Spurs Sports & Entertainment announced Tuesday that it has entered a partnership with the Methodist Healthcare System.

Methodist Healthcare will be the official health care partner for the Spurs and all SS&E franchises.

That list includes the Austin Spurs (NBA D-League), San Antonio FC (USL), San Antonio Rampage (AHL) and the San Antonio Stars (WNBA).

Under terms of the partnership, SS&E will have access to Methodist Healthcare’s team of nutritionists, doctors and facilities.

Methodist Healthcare also joined in a partnership with Sports Medicine Associates of San Antonio, which is led by Dr. David Schmidt, the Spurs’ senior team physician.

The partnership was announced at a news conference Tuesday afternoon at the AT&T Center.

Fittingly, former Spurs forward Sean Elliott, who had a kidney transplant two months after helping the franchise win its first NBA title in 1999, served as emcee.

The event took place on the 17th anniversary of Elliott’s first game back with the Silver and Black on March 14, 2000 after having his surgery seven months before.

He received a kidney from his older brother Noel.

Dr. Francis Wright, who performed the surgery at Methodist Specialty and Transplant Hospital in San Antonio, was at Tuesday’s news conference.

Sean Elliott, left to right, James Wesolowski, president and CEO of Methodist Healthcare System; Dr. David Schmidt; and Spurs general manager R.C. Buford at Tuesday's news conference.

Elliott started against the Atlanta Hawks, and finished with two points in the Spurs’ 94-79 victory at the Alamodome. He made 1 of 3 shots and added one rebound and one assist in 12 minutes.

“Seventeen years ago today,” Elliott said after the news conference.

Elliott, who turned 49 last month, was asked if he gets emotional every March 14.

“No, not really,” Elliott said. “I think about it, for sure, but I don’t get too emotional. It’s been a long time. Actually, I’m just grateful that I was able to do it. Sometimes I look back, as old as I am now, and I go, ‘Who’s that guy who’s out there?’ It seems so long ago.

“Now I’ve been the (TV) announcer for the team for pretty much the entire time after that, so I’ve actually been an announcer longer than a player. It kind of seems like it has been a whole lifetime ago.

Elliott recalled when he learned he was going to start in his first game back.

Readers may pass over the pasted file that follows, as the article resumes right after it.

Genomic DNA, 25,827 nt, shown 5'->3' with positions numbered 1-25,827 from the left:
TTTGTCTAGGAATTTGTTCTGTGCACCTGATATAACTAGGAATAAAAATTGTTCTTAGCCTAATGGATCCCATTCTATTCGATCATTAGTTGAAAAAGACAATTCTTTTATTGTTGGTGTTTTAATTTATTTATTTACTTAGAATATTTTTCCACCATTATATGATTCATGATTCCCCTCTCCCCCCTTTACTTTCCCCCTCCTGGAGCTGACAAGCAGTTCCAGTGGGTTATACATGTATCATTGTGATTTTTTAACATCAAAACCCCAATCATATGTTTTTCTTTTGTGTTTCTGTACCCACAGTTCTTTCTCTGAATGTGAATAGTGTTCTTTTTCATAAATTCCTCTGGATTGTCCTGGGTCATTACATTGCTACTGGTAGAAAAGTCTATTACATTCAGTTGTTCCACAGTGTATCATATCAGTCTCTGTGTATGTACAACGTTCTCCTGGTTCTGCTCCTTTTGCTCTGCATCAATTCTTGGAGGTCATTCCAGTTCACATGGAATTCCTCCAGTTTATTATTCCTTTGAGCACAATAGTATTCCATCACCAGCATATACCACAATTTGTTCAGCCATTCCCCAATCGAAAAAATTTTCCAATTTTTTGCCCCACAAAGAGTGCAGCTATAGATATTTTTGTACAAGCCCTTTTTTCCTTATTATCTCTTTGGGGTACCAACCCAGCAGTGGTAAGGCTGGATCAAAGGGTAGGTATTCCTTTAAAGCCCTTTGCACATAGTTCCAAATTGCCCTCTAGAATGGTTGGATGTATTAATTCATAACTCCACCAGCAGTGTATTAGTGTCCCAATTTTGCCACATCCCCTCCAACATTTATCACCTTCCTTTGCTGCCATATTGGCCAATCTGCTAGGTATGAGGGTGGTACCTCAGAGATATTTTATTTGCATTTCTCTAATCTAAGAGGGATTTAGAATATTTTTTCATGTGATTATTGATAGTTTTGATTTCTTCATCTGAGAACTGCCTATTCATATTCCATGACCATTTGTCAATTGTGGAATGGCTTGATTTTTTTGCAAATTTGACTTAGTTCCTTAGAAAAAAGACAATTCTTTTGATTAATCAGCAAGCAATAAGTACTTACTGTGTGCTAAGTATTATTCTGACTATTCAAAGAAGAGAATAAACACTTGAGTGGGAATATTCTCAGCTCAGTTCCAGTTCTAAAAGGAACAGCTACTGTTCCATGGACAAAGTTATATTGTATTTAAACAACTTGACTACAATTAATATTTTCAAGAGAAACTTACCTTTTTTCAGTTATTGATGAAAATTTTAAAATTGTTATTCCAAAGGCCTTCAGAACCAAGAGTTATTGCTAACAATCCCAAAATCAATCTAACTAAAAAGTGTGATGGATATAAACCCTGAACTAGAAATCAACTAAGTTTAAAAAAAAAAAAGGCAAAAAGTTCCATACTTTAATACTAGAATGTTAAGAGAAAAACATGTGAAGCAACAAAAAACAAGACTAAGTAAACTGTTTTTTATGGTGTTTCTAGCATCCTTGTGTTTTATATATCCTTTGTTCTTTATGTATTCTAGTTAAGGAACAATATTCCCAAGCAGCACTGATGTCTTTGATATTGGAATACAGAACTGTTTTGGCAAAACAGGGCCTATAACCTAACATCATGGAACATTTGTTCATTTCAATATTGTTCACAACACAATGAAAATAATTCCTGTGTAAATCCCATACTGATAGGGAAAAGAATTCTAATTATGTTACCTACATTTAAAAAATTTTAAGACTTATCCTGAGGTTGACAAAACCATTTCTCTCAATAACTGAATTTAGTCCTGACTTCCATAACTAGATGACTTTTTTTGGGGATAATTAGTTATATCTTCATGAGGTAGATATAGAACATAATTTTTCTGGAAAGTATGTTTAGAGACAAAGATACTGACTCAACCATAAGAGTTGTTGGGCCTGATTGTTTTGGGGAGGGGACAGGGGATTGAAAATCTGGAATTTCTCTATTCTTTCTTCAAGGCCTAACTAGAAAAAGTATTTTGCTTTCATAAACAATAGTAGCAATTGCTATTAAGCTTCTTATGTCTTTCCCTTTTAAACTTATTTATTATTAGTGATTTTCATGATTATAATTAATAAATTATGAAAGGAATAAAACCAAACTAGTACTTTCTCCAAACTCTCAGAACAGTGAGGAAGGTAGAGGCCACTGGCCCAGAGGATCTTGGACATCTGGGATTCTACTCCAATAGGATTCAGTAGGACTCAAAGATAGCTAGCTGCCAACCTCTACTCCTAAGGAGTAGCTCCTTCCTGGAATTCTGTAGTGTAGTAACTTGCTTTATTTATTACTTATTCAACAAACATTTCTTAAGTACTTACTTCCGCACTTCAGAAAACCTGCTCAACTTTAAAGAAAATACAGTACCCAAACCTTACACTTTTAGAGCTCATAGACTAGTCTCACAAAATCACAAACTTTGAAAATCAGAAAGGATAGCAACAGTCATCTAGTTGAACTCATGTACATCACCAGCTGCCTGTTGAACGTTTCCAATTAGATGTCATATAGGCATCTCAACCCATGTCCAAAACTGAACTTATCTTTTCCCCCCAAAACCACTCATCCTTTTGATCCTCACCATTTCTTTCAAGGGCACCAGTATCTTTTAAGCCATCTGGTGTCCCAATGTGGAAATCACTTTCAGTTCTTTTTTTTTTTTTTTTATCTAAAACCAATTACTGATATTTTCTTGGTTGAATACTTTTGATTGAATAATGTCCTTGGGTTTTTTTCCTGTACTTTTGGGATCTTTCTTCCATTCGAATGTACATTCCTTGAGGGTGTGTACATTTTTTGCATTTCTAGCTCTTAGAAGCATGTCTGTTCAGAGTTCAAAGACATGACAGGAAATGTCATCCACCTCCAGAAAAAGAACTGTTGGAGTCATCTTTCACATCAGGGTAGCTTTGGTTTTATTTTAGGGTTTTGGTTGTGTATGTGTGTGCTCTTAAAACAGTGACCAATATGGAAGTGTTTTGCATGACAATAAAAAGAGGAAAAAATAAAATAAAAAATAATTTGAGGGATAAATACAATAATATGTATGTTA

“It was just a great experience because I remember at shootaround that day Pop was going through the starting lineup and he goes, ‘Let’s just go back to the way we should be playing.’ He was like ‘Sean, you’re starting at 3 (small forward),'"

“I was like ‘Wait a minute.’ That was a great feeling for Pop to do that because I know that he always likes to bring guys off the bench in those situations and try bring them back slowly, but he just threw me into the fire.” Elliott said.

We asked if Elliott remembered the thunderous ovation he received when he was introduced with the starting lineup before the game.

“I heard it was loud, but at that time I was too focused on trying to stick to the game plan and what I had to do out there,” Elliott said.

Elliott averaged 11.2 points, 4.3 rebounds and 2.3 assists on the Silver and Black’s first title team. His game-winning 3-pointer against the Portland Trail Blazers in Game 2 of the Western Conference finals came to be known as the "Memorial Day Miracle" in Spurs lore.

Elliott played 12 seasons in the league, including one with Detroit in 1993-94. San Antonio traded Elliott to the Pistons in October 1993, but he returned to the Silver and Black in a trade the following July.

Elliott retired after the 2000-01 season.

A color commentator for local TV broadcasts of Spurs games since 2004, Elliott averaged 14.2 points. 4.3 rebounds and 2.6 assists in his career. He averaged 14.4 points, 4.4 rebounds and 2.5 assists in his 11 seasons with the Silver and Black.

Elliott starred at Arizona before being selected by the Spurs with the third overall pick in the 1989 NBA draft. His jersey number (32) was retired by the Spurs on March 6, 2005.